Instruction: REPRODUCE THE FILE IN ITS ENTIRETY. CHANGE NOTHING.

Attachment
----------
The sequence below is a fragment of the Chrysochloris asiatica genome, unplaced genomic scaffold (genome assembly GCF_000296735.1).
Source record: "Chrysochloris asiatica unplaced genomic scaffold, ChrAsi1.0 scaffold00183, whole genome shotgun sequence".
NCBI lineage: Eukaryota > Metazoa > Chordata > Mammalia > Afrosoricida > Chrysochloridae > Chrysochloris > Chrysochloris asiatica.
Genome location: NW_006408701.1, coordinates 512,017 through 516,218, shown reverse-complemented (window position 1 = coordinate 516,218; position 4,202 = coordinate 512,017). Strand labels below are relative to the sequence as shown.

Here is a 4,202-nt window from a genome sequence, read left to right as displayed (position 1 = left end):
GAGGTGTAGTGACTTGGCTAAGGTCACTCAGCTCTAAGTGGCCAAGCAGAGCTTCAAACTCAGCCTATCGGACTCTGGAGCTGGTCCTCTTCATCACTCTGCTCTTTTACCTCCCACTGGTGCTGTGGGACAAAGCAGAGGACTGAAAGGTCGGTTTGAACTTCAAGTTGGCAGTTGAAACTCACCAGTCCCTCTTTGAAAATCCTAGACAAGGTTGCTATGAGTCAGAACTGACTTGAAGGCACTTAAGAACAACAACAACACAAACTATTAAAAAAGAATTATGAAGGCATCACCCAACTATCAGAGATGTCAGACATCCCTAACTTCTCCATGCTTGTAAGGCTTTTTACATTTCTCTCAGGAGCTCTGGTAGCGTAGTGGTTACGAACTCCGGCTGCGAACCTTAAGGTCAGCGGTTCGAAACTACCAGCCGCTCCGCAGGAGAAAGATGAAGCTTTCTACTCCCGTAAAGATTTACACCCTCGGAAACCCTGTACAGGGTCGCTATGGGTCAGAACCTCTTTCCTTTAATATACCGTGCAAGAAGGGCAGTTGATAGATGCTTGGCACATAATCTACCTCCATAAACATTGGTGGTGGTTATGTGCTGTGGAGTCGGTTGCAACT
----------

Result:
The sequence below is a fragment of the Chrysochloris asiatica genome, unplaced genomic scaffold (genome assembly GCF_000296735.1).
Source record: "Chrysochloris asiatica unplaced genomic scaffold, ChrAsi1.0 scaffold00183, whole genome shotgun sequence".
NCBI lineage: Eukaryota > Metazoa > Chordata > Mammalia > Afrosoricida > Chrysochloridae > Chrysochloris > Chrysochloris asiatica.
Genome location: NW_006408701.1, coordinates 512,017 through 516,218, shown reverse-complemented (window position 1 = coordinate 516,218; position 4,202 = coordinate 512,017). Strand labels below are relative to the sequence as shown.

Here is a 4,202-nt window from a genome sequence, read left to right as displayed (position 1 = left end):
GAGGTGTAGTGACTTGGCTAAGGTCACTCAGCTCTAAGTGGCCAAGCAGAGCTTCAAACTCAGCCTATCGGACTCTGGAGCTGGTCCTCTTCATCACTCTGCTCTTTTACCTCCCACTGGTGCTGTGGGACAAAGCAGAGGACTGAAAGGTCGGTTTGAACTTCAAGTTGGCAGTTGAAACTCACCAGTCCCTCTTTGAAAATCCTAGACAAGGTTGCTATGAGTCAGAACTGACTTGAAGGCACTTAAGAACAACAACAACACAAACTATTAAAAAAGAATTATGAAGGCATCACCCAACTATCAGAGATGTCAGACATCCCTAACTTCTCCATGCTTGTAAGGCTTTTTACATTTCTCTCAGGAGCTCTGGTAGCGTAGTGGTTACGAACTCCGGCTGCGAACCTTAAGGTCAGCGGTTCGAAACTACCAGCCGCTCCGCAGGAGAAAGATGAAGCTTTCTACTCCCGTAAAGATTTACACCCTCGGAAACCCTGTACAGGGTCGCTATGGGTCAGAACCTCTTTCCTTTAATATACCGTGCAAGAAGGGCAGTTGATAGATGCTTGGCACATAATCTACCTCCATAAACATTGGTGGTGGTTATGTGCTGTGGAGTCGGTTGCAACT